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BOFH: CSI Haxploitation Cube Farm Apocalypse

The new nanovector viruses hide in the parity handshaking

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Security for virtualized datacentres

Episode 8

“Can you just come here for a moment?” Ray - the brand spanking new Boss with the IQ of a pot plant - asks, ducking into Mission Control.

The PFY and I follow – after all it’s a Friday morning and there’s an hour or so till the pub opens for lunch.

“Can you tell me what happened here?” Ray asks, once he’s led us to the ghostly quiet cube farm of the Bean Counters.

“Ah,” I say. “The Marie Celeste. Beancounter colony collapse disorder. They’ve taken to the window ledges for the good of the hive!”

“No, no, they’re all off at a team building course,” the Boss says. “Which is fortuitous, as all their machines appear to be broken.”

“How can you tell?” I ask.

“The broken pieces of computer laying all over the floor…”

“And you think we’re responsible for this?” I ask.

“The evidence does appear to point that way.”

“Evidence? What evidence?”

“The forensic evidence.”

“Ah. Who told you?”

“Told me what?”

“That the PFY and I were consultants on CSI IT?”

CSI IT?” the Boss asks, stopping.

“Yes, a short-lived spin-off of the type of show where the case is broken when the lead technician finds the tell-tale signs of a gnat’s fart on a slice of bread. We later find that the gnat in question only lives in a certain house in a certain street in a certain city and that the composition of the fart indicates it sampled the vindaloo cooked by the suspect only moments prior to the murder.”

“No, I didn’t know that. But it was short-lived, you say?”

“Yes, I think things started going downhill when my assistant pointed out that no one in the audience was retarded enough to believe that even the best image enhancing software could pull the license plate of a vehicle 27 blocks away from the reflection in a shop window caught by a 640 by 480 CCTV image in an off-licence.”

“Or that every hacker in the world had a secret way of translating email address to home address,” the PFY adds.

“Or that you can copy the entire contents of a 1 Terabyte hard drive to a USB stick with 2GB stamped prominently on the side in 14 seconds.”

“And they cancelled the show?”

“Yes, but if you like we can use our television script based IT skills to determine who damaged these computers?”

“Well... yes, if you think it will work?” the Boss burbles.

“You bet. We’ll have it sorted inside the hour. Or 16 minutes if we don’t stop for adverts.”

“So you want me to run up a GUI interface using visual basic to track the killer’s IP Address?” the PFY asks.

“Yes do that – although we already know the first number in the address is 324 dot something.”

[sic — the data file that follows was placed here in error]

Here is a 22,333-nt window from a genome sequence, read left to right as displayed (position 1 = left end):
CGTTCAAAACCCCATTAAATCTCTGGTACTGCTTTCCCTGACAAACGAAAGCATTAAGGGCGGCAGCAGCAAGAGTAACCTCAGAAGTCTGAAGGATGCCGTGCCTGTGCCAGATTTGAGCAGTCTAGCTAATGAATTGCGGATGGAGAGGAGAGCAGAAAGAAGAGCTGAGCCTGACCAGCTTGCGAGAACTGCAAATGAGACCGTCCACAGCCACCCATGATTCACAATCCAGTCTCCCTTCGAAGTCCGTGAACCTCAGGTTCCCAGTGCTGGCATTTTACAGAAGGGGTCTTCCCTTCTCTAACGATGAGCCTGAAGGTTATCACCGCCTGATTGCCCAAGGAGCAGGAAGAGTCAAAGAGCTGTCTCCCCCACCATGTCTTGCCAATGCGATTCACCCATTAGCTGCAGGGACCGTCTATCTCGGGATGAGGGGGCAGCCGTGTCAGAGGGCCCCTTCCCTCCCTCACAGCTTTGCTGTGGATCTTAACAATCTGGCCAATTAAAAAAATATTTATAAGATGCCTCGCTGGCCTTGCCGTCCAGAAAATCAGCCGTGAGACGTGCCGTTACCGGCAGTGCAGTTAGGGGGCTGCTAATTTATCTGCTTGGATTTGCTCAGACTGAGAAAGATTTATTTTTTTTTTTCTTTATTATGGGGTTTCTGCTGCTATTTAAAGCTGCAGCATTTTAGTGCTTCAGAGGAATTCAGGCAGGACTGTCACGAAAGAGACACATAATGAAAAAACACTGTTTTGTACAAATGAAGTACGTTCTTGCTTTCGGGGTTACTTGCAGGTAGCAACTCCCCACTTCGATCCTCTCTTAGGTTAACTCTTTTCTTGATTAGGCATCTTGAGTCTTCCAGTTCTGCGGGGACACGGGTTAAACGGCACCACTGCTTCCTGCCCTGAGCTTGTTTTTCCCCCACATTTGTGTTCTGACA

“Ah, so it’s from downtown,” the PFY nods knowingly.

“You could get all that from an IP address?” the Boss says.

“Oh yeah. If we’d had the second number we could have twittered the blog and found out what floor they were on by reverse polarising the bit pattern,” I say, shaking my head sadly. “But it looks like we’ll have to do it the slow way.”

“What?” the PFY asks. “You mean we’re going to have to...”

“Yes” I say. “Low-level format the BIOS to update the surface computing then find the timestamp from the IRC!”

“But won’t that mean that they could reverse-hack the router and feedback our access matrix into the algorithm!?”

“That’s just a risk we’d have to take!” I say, tapping away on my cellphone. “Right, I’m jacked into the web!”

“What do you mean, risk?” the Boss asks nervously.

“If they reverse-hack the router while he’s jacked in and feedback the access matrix it’s only a matter of time before they could corrupt the vector of the database algorithm – and we’d be powerless to stop it!”

“Couldn’t you just unplug the network from the wall?” the Boss suggests. “Or turn the power off?”

The PFY and I look on in disgust, shaking our heads

“Once they’ve hacked the matrix…”

“Reverse-hacked the router,” the PFY corrects.

“Yes, the router matrix.”

“The access matrix,” the PFY mumbles.

“Yes, well, once they’ve done that it doesn’t matter what you do – you could unplug the machine from the wall and pull out the power supplies – but the program will keep running.”

“Yes,” the PFY says. “And if it’s still running it would spread throughout the whole building in a geographically sequential manner, room by room, floor by floor…”

“And there’s no way to stop it?”

“The only way to stop it is to find the machines with the orange network warning lamp flashing and destroy them before they can pass the virus on at orange baud – which is what I think happened here.” I say

“You mean...” the PFY says.

“Yes, someone jacked into the net already - then, when they realised what they did, tried to stop the spread of infection.”

“So did they manage to stop it?”

“We may never know,” I shrug. “The new nanovector viruses hide themselves in the parity handshaking. The only time they ever show up is in the orange network warning lamps. But I suppose we should check. I’ll take the floor below us, Ray, you take this floor and Stephen you take the floor above us. If you find a machine with the orange network warning lamp flashing, yank it off the desk and smash it on the floor – THEN MOVE ON. We don’t have time to explain. Once the access matrix has been double hacked we’ve only got seconds before the 32bit Ramdrive is digitally streamed to the mainframe!”

Ten minutes later…

“Completely bananas,” I say to Security, as they drag Ray away. “He just went nuts, said something crazy about personal privacy and then started smashing the place up.”

“Blog me!” the PFY adds sadly, shaking his head.

And…

One minute later…

“Two pints of your finest and a couple of bags of salt and vinegar crisps,” the PFY says.

And we didn’t even stop for an ad break…

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